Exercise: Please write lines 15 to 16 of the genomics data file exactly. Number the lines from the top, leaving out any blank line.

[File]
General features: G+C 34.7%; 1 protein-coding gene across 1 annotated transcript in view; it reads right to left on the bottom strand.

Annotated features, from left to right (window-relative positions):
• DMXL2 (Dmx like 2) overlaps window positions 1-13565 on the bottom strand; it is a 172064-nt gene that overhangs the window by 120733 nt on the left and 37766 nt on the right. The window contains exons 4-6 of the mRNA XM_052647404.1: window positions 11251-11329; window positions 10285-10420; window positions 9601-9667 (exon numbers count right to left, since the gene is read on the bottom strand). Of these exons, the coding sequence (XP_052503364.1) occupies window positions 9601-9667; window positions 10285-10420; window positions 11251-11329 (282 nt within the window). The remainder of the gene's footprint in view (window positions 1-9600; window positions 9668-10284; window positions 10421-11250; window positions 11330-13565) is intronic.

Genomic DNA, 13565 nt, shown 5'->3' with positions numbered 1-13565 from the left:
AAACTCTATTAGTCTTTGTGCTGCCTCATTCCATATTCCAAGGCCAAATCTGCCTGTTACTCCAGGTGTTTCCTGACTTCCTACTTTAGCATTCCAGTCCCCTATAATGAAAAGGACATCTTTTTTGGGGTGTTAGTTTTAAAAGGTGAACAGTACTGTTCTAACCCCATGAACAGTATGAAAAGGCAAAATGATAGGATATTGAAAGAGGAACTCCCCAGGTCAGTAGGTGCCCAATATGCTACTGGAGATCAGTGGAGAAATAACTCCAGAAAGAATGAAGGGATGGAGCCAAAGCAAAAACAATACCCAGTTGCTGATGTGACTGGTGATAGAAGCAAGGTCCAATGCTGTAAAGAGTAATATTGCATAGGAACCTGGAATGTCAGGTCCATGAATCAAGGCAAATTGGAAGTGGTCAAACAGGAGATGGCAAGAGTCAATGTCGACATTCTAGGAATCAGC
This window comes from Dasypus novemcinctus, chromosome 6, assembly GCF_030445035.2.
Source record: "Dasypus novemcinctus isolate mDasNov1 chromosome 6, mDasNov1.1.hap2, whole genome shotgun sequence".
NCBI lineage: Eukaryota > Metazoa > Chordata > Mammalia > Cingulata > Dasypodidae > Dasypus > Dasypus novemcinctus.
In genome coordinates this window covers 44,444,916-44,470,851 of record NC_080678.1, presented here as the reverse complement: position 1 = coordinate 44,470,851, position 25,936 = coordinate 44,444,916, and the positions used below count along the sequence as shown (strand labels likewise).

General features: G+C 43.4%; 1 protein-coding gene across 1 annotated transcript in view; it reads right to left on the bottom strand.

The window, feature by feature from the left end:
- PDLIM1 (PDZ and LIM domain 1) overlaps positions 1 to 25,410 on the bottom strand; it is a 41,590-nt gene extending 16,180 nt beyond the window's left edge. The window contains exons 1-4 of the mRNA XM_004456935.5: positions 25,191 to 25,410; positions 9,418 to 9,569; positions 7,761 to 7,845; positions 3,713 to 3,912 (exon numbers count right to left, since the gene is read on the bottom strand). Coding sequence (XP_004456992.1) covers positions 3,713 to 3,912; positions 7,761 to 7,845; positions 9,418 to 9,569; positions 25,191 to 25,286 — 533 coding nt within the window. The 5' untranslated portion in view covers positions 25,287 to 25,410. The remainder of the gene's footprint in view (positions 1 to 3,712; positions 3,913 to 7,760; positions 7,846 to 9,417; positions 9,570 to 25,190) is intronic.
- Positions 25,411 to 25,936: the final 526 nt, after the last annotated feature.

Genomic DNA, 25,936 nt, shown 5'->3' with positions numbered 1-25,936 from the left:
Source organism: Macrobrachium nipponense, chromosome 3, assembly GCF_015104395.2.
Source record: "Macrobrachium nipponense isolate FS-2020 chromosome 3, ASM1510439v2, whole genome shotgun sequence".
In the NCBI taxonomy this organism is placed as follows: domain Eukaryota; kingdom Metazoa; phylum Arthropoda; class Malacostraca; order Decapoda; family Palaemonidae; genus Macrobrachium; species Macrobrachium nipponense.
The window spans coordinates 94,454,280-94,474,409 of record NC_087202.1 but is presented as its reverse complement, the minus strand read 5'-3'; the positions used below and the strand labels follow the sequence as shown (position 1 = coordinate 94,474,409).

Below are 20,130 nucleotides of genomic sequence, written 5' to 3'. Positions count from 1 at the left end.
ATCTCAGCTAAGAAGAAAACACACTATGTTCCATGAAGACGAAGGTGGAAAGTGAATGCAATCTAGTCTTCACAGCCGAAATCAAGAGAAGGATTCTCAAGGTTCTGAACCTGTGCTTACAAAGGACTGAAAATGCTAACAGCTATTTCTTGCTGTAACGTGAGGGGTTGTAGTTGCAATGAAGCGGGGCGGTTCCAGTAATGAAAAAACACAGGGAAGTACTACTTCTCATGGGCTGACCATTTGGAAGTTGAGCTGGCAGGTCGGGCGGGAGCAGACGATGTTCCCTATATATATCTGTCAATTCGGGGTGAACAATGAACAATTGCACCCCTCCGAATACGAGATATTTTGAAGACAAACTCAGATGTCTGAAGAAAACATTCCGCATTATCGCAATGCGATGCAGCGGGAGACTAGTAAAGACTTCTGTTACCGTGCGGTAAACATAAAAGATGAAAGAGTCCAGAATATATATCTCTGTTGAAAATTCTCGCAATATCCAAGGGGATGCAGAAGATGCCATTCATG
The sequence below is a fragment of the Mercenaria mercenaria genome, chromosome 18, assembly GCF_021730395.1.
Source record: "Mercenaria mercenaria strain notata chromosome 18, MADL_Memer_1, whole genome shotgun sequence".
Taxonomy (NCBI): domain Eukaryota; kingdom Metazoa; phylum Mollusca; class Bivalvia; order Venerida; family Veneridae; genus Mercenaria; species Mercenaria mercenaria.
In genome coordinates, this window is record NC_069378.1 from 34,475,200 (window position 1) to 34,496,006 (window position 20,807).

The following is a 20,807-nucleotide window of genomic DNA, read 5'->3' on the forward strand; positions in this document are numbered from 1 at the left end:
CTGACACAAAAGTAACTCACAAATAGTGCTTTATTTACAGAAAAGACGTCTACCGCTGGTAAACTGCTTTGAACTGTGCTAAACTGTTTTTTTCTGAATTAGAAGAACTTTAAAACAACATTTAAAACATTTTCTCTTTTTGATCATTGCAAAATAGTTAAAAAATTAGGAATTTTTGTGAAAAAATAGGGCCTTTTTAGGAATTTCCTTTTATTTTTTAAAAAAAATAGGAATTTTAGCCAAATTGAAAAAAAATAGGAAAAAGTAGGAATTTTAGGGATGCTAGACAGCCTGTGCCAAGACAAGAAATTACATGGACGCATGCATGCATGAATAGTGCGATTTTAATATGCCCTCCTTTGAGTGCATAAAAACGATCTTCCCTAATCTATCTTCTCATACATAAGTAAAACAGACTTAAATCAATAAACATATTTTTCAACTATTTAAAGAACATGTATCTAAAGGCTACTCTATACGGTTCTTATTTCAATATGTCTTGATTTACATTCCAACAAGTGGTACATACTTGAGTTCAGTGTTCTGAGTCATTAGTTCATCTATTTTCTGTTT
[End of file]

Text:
Source organism: Macrobrachium nipponense, chromosome 3, assembly GCF_015104395.2.
Source record: "Macrobrachium nipponense isolate FS-2020 chromosome 3, ASM1510439v2, whole genome shotgun sequence".